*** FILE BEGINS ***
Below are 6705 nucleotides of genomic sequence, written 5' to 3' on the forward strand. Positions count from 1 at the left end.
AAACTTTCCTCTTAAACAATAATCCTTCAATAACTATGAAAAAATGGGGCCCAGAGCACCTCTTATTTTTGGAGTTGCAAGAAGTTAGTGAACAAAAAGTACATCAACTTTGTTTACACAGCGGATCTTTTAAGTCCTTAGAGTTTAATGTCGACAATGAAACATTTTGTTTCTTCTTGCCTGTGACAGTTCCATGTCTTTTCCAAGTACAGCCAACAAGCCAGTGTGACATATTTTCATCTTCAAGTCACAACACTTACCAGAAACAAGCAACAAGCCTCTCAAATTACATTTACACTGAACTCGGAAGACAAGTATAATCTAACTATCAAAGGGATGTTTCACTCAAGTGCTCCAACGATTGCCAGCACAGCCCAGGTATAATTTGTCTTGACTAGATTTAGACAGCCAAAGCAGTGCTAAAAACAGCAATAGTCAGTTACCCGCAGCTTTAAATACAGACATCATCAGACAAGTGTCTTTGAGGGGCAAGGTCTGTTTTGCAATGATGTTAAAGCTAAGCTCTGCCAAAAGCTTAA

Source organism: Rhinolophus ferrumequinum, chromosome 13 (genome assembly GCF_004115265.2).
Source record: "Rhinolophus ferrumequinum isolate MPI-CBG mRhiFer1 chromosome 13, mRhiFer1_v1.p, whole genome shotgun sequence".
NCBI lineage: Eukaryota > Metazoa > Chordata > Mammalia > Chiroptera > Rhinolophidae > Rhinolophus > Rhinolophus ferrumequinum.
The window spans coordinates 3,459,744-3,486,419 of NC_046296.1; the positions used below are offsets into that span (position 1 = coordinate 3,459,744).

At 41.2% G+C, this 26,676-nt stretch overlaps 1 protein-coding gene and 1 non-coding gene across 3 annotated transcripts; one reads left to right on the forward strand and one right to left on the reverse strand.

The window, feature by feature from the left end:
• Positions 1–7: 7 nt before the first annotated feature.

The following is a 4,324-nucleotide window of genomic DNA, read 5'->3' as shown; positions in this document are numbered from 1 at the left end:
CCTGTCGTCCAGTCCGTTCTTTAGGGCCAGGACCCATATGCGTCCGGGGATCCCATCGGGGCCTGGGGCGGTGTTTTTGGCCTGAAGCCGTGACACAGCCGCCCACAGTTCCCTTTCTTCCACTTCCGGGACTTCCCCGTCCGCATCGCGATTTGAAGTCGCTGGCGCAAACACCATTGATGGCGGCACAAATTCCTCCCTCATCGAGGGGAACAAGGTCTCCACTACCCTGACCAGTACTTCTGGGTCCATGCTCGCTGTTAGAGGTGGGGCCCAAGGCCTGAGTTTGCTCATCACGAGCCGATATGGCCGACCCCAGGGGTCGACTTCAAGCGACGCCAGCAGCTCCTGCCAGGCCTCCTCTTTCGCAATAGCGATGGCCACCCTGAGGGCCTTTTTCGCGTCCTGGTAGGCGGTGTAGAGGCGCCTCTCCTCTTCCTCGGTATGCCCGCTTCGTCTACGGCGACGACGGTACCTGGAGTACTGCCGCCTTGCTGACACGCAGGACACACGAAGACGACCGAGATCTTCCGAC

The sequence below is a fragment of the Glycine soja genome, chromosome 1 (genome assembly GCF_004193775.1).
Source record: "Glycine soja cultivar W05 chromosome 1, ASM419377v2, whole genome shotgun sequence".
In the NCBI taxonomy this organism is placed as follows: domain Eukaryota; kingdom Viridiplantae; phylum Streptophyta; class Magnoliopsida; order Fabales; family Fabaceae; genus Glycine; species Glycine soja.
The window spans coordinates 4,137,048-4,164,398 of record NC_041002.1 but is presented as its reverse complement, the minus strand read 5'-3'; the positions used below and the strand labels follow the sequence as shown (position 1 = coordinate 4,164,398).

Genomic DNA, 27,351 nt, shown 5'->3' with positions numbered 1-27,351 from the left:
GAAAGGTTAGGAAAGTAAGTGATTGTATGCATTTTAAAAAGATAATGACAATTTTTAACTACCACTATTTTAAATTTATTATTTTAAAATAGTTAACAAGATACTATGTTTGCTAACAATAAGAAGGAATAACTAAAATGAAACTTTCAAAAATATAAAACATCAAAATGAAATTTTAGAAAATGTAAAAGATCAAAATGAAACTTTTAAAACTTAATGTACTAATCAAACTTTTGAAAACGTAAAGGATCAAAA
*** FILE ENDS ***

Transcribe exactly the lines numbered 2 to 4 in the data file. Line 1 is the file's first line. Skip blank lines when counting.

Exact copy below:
AAACTTTCCTCTTAAACAATAATCCTTCAATAACTATGAAAAAATGGGGCCCAGAGCACCTCTTATTTTTGGAGTTGCAAGAAGTTAGTGAACAAAAAGTACATCAACTTTGTTTACACAGCGGATCTTTTAAGTCCTTAGAGTTTAATGTCGACAATGAAACATTTTGTTTCTTCTTGCCTGTGACAGTTCCATGTCTTTTCCAAGTACAGCCAACAAGCCAGTGTGACATATTTTCATCTTCAAGTCACAACACTTACCAGAAACAAGCAACAAGCCTCTCAAATTACATTTACACTGAACTCGGAAGACAAGTATAATCTAACTATCAAAGGGATGTTTCACTCAAGTGCTCCAACGATTGCCAGCACAGCCCAGGTATAATTTGTCTTGACTAGATTTAGACAGCCAAAGCAGTGCTAAAAACAGCAATAGTCAGTTACCCGCAGCTTTAAATACAGACATCATCAGACAAGTGTCTTTGAGGGGCAAGGTCTGTTTTGCAATGATGTTAAAGCTAAGCTCTGCCAAAAGCTTAA

Source organism: Rhinolophus ferrumequinum, chromosome 13 (genome assembly GCF_004115265.2).
Source record: "Rhinolophus ferrumequinum isolate MPI-CBG mRhiFer1 chromosome 13, mRhiFer1_v1.p, whole genome shotgun sequence".